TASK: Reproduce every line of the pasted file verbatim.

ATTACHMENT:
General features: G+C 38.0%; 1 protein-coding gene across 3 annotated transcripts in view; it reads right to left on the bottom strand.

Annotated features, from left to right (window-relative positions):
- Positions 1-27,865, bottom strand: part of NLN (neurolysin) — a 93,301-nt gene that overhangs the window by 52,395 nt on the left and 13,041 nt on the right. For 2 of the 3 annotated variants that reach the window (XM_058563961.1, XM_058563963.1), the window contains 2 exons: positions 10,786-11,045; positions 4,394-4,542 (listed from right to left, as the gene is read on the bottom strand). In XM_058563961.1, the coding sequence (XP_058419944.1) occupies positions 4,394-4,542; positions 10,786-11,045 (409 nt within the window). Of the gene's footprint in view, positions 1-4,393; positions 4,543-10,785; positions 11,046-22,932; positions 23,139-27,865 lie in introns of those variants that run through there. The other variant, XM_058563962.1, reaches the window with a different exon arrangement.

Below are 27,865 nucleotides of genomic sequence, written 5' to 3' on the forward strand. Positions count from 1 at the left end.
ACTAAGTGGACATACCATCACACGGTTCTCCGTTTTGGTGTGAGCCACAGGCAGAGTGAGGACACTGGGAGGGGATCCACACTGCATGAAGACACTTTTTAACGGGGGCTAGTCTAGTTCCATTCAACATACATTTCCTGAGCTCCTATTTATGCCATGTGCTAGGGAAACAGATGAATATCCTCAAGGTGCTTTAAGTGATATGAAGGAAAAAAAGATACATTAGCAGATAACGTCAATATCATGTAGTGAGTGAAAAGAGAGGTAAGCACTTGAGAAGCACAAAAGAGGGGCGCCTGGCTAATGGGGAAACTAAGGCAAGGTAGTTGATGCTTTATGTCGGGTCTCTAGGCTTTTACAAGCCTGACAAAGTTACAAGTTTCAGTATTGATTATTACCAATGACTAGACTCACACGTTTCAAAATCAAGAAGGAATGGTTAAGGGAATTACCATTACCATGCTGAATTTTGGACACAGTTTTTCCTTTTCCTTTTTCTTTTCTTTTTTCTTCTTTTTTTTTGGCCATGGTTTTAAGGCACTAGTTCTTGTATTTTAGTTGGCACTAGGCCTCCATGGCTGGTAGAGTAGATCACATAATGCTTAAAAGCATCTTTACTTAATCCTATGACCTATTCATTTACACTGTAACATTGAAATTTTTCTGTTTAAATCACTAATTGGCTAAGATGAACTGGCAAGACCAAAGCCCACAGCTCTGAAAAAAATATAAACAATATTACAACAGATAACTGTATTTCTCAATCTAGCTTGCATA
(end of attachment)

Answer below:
General features: G+C 38.0%; 1 protein-coding gene across 3 annotated transcripts in view; it reads right to left on the bottom strand.

Annotated features, from left to right (window-relative positions):
- Positions 1-27,865, bottom strand: part of NLN (neurolysin) — a 93,301-nt gene that overhangs the window by 52,395 nt on the left and 13,041 nt on the right. For 2 of the 3 annotated variants that reach the window (XM_058563961.1, XM_058563963.1), the window contains 2 exons: positions 10,786-11,045; positions 4,394-4,542 (listed from right to left, as the gene is read on the bottom strand). In XM_058563961.1, the coding sequence (XP_058419944.1) occupies positions 4,394-4,542; positions 10,786-11,045 (409 nt within the window). Of the gene's footprint in view, positions 1-4,393; positions 4,543-10,785; positions 11,046-22,932; positions 23,139-27,865 lie in introns of those variants that run through there. The other variant, XM_058563962.1, reaches the window with a different exon arrangement.

Below are 27,865 nucleotides of genomic sequence, written 5' to 3' on the forward strand. Positions count from 1 at the left end.
ACTAAGTGGACATACCATCACACGGTTCTCCGTTTTGGTGTGAGCCACAGGCAGAGTGAGGACACTGGGAGGGGATCCACACTGCATGAAGACACTTTTTAACGGGGGCTAGTCTAGTTCCATTCAACATACATTTCCTGAGCTCCTATTTATGCCATGTGCTAGGGAAACAGATGAATATCCTCAAGGTGCTTTAAGTGATATGAAGGAAAAAAAGATACATTAGCAGATAACGTCAATATCATGTAGTGAGTGAAAAGAGAGGTAAGCACTTGAGAAGCACAAAAGAGGGGCGCCTGGCTAATGGGGAAACTAAGGCAAGGTAGTTGATGCTTTATGTCGGGTCTCTAGGCTTTTACAAGCCTGACAAAGTTACAAGTTTCAGTATTGATTATTACCAATGACTAGACTCACACGTTTCAAAATCAAGAAGGAATGGTTAAGGGAATTACCATTACCATGCTGAATTTTGGACACAGTTTTTCCTTTTCCTTTTTCTTTTCTTTTTTCTTCTTTTTTTTTGGCCATGGTTTTAAGGCACTAGTTCTTGTATTTTAGTTGGCACTAGGCCTCCATGGCTGGTAGAGTAGATCACATAATGCTTAAAAGCATCTTTACTTAATCCTATGACCTATTCATTTACACTGTAACATTGAAATTTTTCTGTTTAAATCACTAATTGGCTAAGATGAACTGGCAAGACCAAAGCCCACAGCTCTGAAAAAAATATAAACAATATTACAACAGATAACTGTATTTCTCAATCTAGCTTGCATA